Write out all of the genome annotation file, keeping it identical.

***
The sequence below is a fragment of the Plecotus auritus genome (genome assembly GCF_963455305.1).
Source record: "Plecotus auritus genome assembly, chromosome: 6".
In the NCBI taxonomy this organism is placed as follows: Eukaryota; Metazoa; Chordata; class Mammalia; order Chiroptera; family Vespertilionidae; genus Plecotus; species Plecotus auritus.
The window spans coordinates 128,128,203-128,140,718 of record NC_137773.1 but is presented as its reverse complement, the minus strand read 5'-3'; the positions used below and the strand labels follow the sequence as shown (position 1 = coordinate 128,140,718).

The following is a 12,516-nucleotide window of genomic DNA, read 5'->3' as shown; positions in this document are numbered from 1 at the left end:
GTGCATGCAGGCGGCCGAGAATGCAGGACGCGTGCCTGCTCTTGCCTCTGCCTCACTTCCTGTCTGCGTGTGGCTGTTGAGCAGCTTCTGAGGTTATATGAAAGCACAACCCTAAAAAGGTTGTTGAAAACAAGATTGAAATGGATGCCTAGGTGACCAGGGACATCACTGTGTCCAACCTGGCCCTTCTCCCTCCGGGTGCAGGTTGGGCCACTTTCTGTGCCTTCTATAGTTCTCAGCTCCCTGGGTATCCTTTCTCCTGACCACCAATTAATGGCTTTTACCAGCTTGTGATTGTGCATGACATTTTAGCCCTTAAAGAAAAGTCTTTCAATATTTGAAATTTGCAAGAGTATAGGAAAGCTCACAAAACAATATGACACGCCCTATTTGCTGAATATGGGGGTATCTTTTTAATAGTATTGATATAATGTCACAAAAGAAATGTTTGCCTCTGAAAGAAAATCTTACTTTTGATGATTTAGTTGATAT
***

The sequence below is a fragment of the Plecotus auritus genome (genome assembly GCF_963455305.1).
Source record: "Plecotus auritus genome assembly, chromosome: 6".
In the NCBI taxonomy this organism is placed as follows: Eukaryota; Metazoa; Chordata; class Mammalia; order Chiroptera; family Vespertilionidae; genus Plecotus; species Plecotus auritus.
The window spans coordinates 128,128,203-128,140,718 of record NC_137773.1 but is presented as its reverse complement, the minus strand read 5'-3'; the positions used below and the strand labels follow the sequence as shown (position 1 = coordinate 128,140,718).

The following is a 12,516-nucleotide window of genomic DNA, read 5'->3' as shown; positions in this document are numbered from 1 at the left end:
GTGCATGCAGGCGGCCGAGAATGCAGGACGCGTGCCTGCTCTTGCCTCTGCCTCACTTCCTGTCTGCGTGTGGCTGTTGAGCAGCTTCTGAGGTTATATGAAAGCACAACCCTAAAAAGGTTGTTGAAAACAAGATTGAAATGGATGCCTAGGTGACCAGGGACATCACTGTGTCCAACCTGGCCCTTCTCCCTCCGGGTGCAGGTTGGGCCACTTTCTGTGCCTTCTATAGTTCTCAGCTCCCTGGGTATCCTTTCTCCTGACCACCAATTAATGGCTTTTACCAGCTTGTGATTGTGCATGACATTTTAGCCCTTAAAGAAAAGTCTTTCAATATTTGAAATTTGCAAGAGTATAGGAAAGCTCACAAAACAATATGACACGCCCTATTTGCTGAATATGGGGGTATCTTTTTAATAGTATTGATATAATGTCACAAAAGAAATGTTTGCCTCTGAAAGAAAATCTTACTTTTGATGATTTAGTTGATAT